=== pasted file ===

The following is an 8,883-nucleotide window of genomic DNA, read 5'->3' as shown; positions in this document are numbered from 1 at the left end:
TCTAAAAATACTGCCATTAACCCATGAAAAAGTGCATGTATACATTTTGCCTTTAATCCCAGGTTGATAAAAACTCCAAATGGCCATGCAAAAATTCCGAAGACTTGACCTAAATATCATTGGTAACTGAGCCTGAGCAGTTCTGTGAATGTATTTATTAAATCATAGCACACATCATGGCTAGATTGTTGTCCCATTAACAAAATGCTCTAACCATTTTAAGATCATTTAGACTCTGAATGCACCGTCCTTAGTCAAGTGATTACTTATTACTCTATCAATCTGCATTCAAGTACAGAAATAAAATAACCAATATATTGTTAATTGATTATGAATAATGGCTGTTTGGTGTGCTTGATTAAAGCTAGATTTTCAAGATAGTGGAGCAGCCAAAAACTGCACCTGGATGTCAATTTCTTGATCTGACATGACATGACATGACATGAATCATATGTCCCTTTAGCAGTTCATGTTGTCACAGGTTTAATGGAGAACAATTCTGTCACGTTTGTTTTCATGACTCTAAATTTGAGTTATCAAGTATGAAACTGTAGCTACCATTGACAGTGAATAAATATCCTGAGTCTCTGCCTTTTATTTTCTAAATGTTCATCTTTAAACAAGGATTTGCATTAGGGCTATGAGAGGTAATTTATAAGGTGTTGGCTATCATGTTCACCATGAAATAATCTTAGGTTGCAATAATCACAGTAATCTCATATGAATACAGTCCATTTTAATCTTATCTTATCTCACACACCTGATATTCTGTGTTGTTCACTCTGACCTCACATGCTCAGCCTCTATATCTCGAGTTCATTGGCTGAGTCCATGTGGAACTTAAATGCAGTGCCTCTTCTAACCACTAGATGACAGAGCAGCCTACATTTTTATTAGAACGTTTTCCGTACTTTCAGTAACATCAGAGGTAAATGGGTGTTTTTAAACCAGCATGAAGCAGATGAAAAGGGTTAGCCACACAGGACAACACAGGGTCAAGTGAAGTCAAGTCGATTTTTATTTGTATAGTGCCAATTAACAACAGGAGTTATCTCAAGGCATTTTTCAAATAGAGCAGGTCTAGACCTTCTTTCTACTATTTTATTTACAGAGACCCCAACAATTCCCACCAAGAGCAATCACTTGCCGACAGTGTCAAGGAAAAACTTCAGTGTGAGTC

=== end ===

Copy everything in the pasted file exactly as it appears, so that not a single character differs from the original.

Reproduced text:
The following is an 8,883-nucleotide window of genomic DNA, read 5'->3' as shown; positions in this document are numbered from 1 at the left end:
TCTAAAAATACTGCCATTAACCCATGAAAAAGTGCATGTATACATTTTGCCTTTAATCCCAGGTTGATAAAAACTCCAAATGGCCATGCAAAAATTCCGAAGACTTGACCTAAATATCATTGGTAACTGAGCCTGAGCAGTTCTGTGAATGTATTTATTAAATCATAGCACACATCATGGCTAGATTGTTGTCCCATTAACAAAATGCTCTAACCATTTTAAGATCATTTAGACTCTGAATGCACCGTCCTTAGTCAAGTGATTACTTATTACTCTATCAATCTGCATTCAAGTACAGAAATAAAATAACCAATATATTGTTAATTGATTATGAATAATGGCTGTTTGGTGTGCTTGATTAAAGCTAGATTTTCAAGATAGTGGAGCAGCCAAAAACTGCACCTGGATGTCAATTTCTTGATCTGACATGACATGACATGACATGAATCATATGTCCCTTTAGCAGTTCATGTTGTCACAGGTTTAATGGAGAACAATTCTGTCACGTTTGTTTTCATGACTCTAAATTTGAGTTATCAAGTATGAAACTGTAGCTACCATTGACAGTGAATAAATATCCTGAGTCTCTGCCTTTTATTTTCTAAATGTTCATCTTTAAACAAGGATTTGCATTAGGGCTATGAGAGGTAATTTATAAGGTGTTGGCTATCATGTTCACCATGAAATAATCTTAGGTTGCAATAATCACAGTAATCTCATATGAATACAGTCCATTTTAATCTTATCTTATCTCACACACCTGATATTCTGTGTTGTTCACTCTGACCTCACATGCTCAGCCTCTATATCTCGAGTTCATTGGCTGAGTCCATGTGGAACTTAAATGCAGTGCCTCTTCTAACCACTAGATGACAGAGCAGCCTACATTTTTATTAGAACGTTTTCCGTACTTTCAGTAACATCAGAGGTAAATGGGTGTTTTTAAACCAGCATGAAGCAGATGAAAAGGGTTAGCCACACAGGACAACACAGGGTCAAGTGAAGTCAAGTCGATTTTTATTTGTATAGTGCCAATTAACAACAGGAGTTATCTCAAGGCATTTTTCAAATAGAGCAGGTCTAGACCTTCTTTCTACTATTTTATTTACAGAGACCCCAACAATTCCCACCAAGAGCAATCACTTGCCGACAGTGTCAAGGAAAAACTTCAGTGTGAGTC